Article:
BRINGING SCIENCE TO TREATMENT

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10/24/2018 | Diagnose & Treat

A clinicians guide to side strains in cricket fast...

Adam Smith describes the patho-anatomy of a side strain and outlines clinical tests to assess, treat and determine readiness for return to play for a cricket fast bowler. Side strains have been reported in a variety of sports, including javelin throwers, baseball pitchers, tennis players, golfers, and cricketers. This article, however, focuses on side strains... MORE

Joint injuries


01/23/2019 | Shoulder injuries

Sternoclavicular joint dysfunction: a rare diagnosis

Trevor Langford reviews the anatomy and biomechanics of the sternoclavicular joint, explains how joint dysfunction presents in athletes and non-athletes, and provides treatment options for a sternoclavicular joint sprain or dislocation. Injuries of the glenohumeral joint (GHJ) and the acromioclavicular joint (ACJ) are commonly diagnosed, while injury to the sternoclavicular joint (SCJ) is frequently overlooked during... MORE

12/31/2018 | Ankle and foot injuries

Sinus tarsi syndrome: a possible source of lateral ankle...

Chris Mallac explains the etiology of sinus tarsi syndrome, and outlines diagnosis and management options for clinicians. Sinus tarsi syndrome (STS) is a frequently misdiagnosed condition in which patients have pain over the lateral aspect of the ankle (the sinus tarsi region) with an ‘unstable’ sensation in the rearfoot. STS sufferers usually have a history... MORE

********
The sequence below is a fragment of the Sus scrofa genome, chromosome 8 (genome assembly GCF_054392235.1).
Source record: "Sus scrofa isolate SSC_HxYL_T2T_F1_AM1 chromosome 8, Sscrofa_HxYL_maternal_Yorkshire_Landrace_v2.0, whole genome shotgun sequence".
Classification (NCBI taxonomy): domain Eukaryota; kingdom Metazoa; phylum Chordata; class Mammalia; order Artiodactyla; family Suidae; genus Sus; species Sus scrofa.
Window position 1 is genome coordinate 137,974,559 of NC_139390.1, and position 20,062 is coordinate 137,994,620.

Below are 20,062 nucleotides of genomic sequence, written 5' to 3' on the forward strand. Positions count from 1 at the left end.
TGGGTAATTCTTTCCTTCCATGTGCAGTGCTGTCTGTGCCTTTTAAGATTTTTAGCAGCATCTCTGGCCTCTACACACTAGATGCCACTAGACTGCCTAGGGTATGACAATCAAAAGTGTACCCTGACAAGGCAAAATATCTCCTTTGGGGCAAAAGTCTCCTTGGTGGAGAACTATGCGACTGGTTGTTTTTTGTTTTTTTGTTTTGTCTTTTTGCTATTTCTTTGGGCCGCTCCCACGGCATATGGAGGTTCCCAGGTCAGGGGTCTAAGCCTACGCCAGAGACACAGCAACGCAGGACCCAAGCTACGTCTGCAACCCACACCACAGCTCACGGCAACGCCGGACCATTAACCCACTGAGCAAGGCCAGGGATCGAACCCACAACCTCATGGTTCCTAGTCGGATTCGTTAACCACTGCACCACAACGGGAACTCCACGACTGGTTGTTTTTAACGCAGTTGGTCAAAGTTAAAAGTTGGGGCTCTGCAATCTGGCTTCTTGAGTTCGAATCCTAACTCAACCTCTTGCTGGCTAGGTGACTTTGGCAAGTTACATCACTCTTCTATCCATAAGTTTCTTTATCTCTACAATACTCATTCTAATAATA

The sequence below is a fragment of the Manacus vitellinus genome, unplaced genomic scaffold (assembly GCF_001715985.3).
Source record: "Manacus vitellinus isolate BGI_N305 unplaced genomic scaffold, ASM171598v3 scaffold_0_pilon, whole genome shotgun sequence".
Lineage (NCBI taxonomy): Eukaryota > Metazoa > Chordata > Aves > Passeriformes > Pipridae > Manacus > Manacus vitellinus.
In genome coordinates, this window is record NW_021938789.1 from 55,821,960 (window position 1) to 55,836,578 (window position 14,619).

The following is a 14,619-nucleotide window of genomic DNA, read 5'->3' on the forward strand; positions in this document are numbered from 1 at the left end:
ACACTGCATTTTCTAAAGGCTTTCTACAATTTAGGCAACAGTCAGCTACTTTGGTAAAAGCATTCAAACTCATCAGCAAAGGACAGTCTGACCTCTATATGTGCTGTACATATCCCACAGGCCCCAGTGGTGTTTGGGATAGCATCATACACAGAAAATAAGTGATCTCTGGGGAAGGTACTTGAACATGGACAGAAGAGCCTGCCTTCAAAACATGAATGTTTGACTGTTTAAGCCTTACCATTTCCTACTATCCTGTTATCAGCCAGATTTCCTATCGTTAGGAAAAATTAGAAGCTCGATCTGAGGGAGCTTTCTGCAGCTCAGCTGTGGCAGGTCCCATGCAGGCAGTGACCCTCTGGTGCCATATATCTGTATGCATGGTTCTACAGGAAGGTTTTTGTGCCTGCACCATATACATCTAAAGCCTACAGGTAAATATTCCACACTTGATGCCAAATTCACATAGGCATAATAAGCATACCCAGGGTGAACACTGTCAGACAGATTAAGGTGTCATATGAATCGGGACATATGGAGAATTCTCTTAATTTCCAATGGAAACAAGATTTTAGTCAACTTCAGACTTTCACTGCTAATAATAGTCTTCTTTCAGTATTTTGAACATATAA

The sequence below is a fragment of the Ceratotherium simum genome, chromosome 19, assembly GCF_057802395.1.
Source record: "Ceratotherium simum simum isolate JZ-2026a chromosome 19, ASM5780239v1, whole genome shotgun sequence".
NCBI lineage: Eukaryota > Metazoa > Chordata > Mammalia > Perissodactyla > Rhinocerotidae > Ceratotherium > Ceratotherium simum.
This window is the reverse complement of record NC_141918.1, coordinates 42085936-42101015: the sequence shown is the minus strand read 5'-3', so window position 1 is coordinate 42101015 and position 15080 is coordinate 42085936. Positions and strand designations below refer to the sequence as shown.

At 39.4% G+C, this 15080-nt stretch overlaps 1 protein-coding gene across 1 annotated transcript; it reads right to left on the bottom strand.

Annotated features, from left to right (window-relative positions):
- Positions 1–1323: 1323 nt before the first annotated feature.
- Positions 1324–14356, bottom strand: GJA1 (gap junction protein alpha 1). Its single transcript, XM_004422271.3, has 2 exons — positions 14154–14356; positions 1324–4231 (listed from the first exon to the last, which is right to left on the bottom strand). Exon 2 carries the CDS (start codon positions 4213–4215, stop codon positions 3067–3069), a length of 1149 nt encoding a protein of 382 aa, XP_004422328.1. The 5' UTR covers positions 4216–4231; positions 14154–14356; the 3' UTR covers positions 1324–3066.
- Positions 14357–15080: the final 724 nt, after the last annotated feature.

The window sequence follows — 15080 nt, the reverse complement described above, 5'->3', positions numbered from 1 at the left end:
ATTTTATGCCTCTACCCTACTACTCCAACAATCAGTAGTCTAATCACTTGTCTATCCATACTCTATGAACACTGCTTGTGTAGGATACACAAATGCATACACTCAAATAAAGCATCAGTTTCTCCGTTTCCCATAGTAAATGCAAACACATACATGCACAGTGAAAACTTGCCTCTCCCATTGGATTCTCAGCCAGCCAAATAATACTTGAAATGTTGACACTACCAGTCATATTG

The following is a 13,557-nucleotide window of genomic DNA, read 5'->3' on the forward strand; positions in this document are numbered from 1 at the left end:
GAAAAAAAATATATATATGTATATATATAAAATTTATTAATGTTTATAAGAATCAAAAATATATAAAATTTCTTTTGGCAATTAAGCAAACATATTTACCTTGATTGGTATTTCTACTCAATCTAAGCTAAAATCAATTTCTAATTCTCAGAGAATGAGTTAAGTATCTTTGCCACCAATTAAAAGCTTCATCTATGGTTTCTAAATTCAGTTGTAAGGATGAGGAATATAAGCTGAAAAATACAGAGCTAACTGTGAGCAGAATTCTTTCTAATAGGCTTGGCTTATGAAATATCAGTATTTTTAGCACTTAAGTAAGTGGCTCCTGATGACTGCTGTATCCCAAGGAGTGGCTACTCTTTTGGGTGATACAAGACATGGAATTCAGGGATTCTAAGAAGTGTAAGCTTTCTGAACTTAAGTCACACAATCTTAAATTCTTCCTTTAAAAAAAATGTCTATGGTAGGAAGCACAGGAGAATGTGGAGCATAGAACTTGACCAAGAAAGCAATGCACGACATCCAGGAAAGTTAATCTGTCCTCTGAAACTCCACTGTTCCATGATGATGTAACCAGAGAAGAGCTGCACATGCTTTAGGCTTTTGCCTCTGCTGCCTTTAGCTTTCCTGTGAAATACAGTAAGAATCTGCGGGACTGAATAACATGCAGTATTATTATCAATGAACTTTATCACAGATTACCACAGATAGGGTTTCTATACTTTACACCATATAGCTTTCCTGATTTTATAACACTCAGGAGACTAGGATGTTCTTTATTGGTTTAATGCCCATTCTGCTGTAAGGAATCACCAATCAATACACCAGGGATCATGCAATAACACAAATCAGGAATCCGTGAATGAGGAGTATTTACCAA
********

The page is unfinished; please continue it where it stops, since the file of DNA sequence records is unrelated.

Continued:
12/24/2018 | Knee injuries

Pellegrini-Steida syndrome – a cause of stubborn medial knee...

Patrick Gillham looks into the aetiology of Pellegrini-Stedia syndrome, and how best to treat it using conservative measures. Calcification of soft tissue structures is not uncommon in the body. This process frequently occurs in the shoulder, with the supraspinatus tendon being the most commonly affected. After the shoulder, the hip is the second most frequent... MORE

Diagnose & Treat


07/18/2019 | Diagnose & Treat

Game of throws: water polo

Water polo athletes are modern-day gladiators. In part I of a series, Alicia Filley explains why stepping into the aquatic arena can be a dangerous proposition. Water polo, while not played by the ancients, was the first team sport played in the Olympics, beginning at the 1900 games in Paris. The popularity of water polo grew, in... MORE

06/28/2019 | Shoulder injuries

Long thoracic nerve injury: the shortest route to recovery!

Chris Mallac explores the relationship between the long thoracic nerve (LTN) and the biomechanics of the scapula and provides rehab strategies to promote serratus anterior function in the event of an LTN injury. The long thoracic nerve (LTN) is a motor nerve that innervates the serratus anterior muscle. Injury to this nerve may lead to... MORE

06/20/2019 | Ankle and foot injuries

What lies beneath: relieving fear of the retrocalcaneal bursa